BOSTON (State House News Service) — State tax collections in the current fiscal year could fall as much as $500 million below benchmarks due to lost economic activity and the Legislature should act now to prepare for a downturn or the "significant likelihood" of a recession, the Massachusetts Taxpayers Foundation said Tuesday.
Calling on lawmakers to quickly revise revenue assumptions, the business-backed foundation said the impacts of the coronavirus pandemic will add to existing challenges associated with plans to ramp up education spending in a few months and tax law changes already scheduled to take effect.
A tax cut to spur charitable giving will kick in soon and retailers, hit hard by virus impacts, are facing additional increases in the minimum wage. And it's not just tax revenues that are taking a hit: MBTA fare revenues are down due to fewer riders and gaming revenues are suffering due to closed casinos.
As the pandemic unfolds, lawmakers should prioritize emergency response spending to meet the challenges and curtail "non-essential" spending in the fiscal 2020 budget as well as the fiscal 2021 budget that's currently under development, MTF said.
"Public health remains the paramount concern," foundation President Eileen McAnneny said in a statement. "The impact on the Massachusetts economy and the state's finances is unknown at this point but significant. In the coming months and years, the state will be pressured to increase spending to respond to the crisis while revenues decline as a result of dramatically reduced economic activity."
Over the first eight months of fiscal 2020, the state has collected $18.428 billion in tax revenues, which were running running 1 percent, or $176 million, above the year-to-date benchmark through February and 5.2 percent above the same period in fiscal 2019. March collections will start reflecting the damage.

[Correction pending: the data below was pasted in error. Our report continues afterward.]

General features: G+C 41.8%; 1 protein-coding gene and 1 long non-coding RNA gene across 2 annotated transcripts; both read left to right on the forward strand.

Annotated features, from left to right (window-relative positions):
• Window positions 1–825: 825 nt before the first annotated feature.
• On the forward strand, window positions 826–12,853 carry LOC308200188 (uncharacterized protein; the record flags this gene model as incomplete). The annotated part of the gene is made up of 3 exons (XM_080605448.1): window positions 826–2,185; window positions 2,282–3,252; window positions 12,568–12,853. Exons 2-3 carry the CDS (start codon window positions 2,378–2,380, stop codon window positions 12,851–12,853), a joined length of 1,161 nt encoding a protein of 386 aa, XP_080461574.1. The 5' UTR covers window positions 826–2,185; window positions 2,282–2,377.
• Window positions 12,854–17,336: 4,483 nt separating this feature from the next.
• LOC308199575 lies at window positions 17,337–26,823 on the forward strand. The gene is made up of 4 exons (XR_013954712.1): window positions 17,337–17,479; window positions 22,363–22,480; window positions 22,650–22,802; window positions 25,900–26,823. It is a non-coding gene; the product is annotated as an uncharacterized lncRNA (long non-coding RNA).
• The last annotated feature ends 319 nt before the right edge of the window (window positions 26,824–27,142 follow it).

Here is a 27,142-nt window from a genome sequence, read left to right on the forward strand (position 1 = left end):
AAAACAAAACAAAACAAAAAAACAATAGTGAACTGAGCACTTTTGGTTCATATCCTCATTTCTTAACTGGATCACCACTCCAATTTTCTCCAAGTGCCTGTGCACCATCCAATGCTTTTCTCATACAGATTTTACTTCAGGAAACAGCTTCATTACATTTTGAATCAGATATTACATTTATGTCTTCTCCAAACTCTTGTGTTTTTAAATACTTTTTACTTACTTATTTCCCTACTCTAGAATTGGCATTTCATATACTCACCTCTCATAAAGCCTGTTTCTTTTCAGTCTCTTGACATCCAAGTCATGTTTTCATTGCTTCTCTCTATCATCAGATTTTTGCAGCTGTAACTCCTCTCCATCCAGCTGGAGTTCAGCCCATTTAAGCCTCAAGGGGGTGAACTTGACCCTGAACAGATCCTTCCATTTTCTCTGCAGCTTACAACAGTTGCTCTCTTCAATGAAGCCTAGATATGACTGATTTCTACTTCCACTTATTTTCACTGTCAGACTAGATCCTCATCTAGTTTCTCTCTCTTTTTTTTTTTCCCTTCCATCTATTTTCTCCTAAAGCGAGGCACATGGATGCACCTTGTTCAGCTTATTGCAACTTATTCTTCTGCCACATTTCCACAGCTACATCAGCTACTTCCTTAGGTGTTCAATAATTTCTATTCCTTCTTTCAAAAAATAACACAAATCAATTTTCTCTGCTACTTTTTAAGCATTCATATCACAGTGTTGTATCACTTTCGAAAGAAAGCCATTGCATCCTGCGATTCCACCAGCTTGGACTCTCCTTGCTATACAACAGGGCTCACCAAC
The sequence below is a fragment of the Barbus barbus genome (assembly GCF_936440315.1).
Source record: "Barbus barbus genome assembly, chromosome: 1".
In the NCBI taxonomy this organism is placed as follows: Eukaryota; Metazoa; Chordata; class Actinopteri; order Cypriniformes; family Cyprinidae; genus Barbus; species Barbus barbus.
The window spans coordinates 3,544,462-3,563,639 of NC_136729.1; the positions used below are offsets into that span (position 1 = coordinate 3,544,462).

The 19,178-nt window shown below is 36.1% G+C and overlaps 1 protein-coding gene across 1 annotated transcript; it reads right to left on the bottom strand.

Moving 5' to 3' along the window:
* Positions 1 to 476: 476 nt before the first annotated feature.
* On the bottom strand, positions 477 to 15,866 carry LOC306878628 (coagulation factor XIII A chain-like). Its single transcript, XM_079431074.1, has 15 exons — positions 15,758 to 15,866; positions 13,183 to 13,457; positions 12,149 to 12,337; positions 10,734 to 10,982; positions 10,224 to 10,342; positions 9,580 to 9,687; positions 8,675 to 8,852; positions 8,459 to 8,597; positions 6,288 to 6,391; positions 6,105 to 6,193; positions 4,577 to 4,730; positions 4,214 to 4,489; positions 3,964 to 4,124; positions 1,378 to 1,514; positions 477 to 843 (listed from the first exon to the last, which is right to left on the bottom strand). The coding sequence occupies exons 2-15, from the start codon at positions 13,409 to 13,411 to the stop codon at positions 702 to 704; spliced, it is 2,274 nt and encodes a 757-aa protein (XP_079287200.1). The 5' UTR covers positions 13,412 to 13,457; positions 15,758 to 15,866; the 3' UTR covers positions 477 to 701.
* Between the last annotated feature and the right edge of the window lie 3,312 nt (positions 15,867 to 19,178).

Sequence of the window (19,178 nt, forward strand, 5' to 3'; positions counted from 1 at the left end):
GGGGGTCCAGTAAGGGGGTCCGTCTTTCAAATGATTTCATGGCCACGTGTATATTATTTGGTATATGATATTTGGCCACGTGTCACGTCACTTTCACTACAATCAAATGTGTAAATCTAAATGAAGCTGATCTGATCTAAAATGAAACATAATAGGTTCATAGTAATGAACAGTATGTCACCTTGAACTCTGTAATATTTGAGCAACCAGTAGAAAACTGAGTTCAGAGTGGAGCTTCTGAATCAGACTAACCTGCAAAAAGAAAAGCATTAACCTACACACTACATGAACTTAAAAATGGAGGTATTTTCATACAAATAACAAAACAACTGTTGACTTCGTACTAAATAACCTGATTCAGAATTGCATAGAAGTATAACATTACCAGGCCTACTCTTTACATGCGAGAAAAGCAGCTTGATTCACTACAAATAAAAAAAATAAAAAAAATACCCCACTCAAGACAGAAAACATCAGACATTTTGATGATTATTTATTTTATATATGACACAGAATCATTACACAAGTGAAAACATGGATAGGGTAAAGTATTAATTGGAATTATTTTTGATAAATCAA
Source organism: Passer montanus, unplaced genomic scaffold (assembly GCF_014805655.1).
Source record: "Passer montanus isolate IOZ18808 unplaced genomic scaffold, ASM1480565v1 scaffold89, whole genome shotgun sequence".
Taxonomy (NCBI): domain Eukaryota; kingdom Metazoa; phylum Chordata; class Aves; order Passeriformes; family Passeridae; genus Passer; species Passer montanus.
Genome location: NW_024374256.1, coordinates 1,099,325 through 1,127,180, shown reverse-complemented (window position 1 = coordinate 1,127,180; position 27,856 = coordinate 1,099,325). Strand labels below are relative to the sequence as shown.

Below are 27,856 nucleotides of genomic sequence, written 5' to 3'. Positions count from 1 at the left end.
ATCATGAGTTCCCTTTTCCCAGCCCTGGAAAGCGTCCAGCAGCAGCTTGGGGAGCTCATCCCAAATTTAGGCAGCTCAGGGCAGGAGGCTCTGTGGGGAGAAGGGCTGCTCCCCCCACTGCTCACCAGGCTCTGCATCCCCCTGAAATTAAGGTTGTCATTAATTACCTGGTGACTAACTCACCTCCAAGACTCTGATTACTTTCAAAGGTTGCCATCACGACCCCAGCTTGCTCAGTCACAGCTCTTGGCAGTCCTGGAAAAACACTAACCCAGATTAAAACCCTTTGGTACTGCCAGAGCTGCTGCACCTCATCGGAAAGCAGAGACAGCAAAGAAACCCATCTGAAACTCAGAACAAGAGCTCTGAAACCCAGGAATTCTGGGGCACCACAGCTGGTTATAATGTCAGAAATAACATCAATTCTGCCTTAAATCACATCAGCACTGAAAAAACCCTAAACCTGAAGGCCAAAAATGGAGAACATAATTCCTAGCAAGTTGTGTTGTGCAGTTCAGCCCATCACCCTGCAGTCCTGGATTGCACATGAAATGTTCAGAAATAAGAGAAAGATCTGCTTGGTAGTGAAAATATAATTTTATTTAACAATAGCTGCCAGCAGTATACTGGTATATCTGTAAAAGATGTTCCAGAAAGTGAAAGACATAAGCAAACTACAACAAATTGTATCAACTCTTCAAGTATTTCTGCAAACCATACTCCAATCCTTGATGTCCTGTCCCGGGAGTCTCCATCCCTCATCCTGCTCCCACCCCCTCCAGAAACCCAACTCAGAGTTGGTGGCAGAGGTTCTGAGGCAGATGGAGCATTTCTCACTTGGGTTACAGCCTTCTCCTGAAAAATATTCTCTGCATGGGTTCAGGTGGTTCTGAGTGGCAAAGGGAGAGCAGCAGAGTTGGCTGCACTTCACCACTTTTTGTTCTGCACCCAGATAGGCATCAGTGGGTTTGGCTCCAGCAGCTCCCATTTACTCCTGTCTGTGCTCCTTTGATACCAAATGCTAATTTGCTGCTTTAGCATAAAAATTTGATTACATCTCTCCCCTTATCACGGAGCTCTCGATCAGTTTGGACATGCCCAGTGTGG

The length and depth of a recession "cannot yet be quantified," MTF said, and the impact of fiscal 2021 revenues falling by 3 to 5 percent would range from $2 billion to $3 billion.
Separately from MTF, the editorial board of MassBenchmarks reported Tuesday that a global recession is a "virtual certainty" and its depth and length "will be driven by the evolution of the virus which will affect when people can resume their normal activities." Board members reached their conclusion following a recent virtual meeting, its first ever, to honor the need for social distancing due to the growing public health threat presented by COVID-19.
The state has about $3.5 billion built up in its rainy day savings account, a cash stash that was built up in case the state ran into difficulties. Fiscal assistance from the federal government could also help states to deal with the coronavirus fight.
"The state currently has a substantial rainy-day fund which could provide an important source of resources," MassBenchmarks officials wrote in their new report. "But the state government is obliged to balance its budget and significant federal financial support will be essential to minimizing the economic disruption and human suffering associated with this crisis. Of particular importance will be efforts to ensure the continued health of municipal and state bond markets and support for households experiencing income disruption as a result of the pandemic and its aftermath."
In January, the Baker administration and Democratic legislative leaders agreed to base fiscal 2021 budget proposals on the assumption that tax revenues will grow a modest 2.8 percent. The agreement came weeks after legislators allocated a $1 billion state budget surplus and it coincided with an announcement that the Baker administration was slightly boosting its revenue base for the fiscal 2020 budget.
The big budgetary decisions will likely be made by Baker, House Speaker Robert DeLeo, Senate President Karen Spilka, Administration and Finance Secretary Michael Heffernan, Senate Ways and Means Chairman Michael Rodrigues and House Ways and Means Chairman Aaron Michlewitz.
In January, Baker proposed a $44.6 billion fiscal 2021 budget that featured big investments in education and public transit. Michlewitz, a North End Democrat, is now under pressure to revise Baker's budget to deal with the changed circumstances.
"Managing the state's finances is a key responsibility for policymakers in normal circumstances," McAnneny said. "In extraordinary times like these, the fiscal decisions made during this time take on heightened importance as they will determine how well the state bounces back from this crisis."
By Michael P. Norton, State House News Service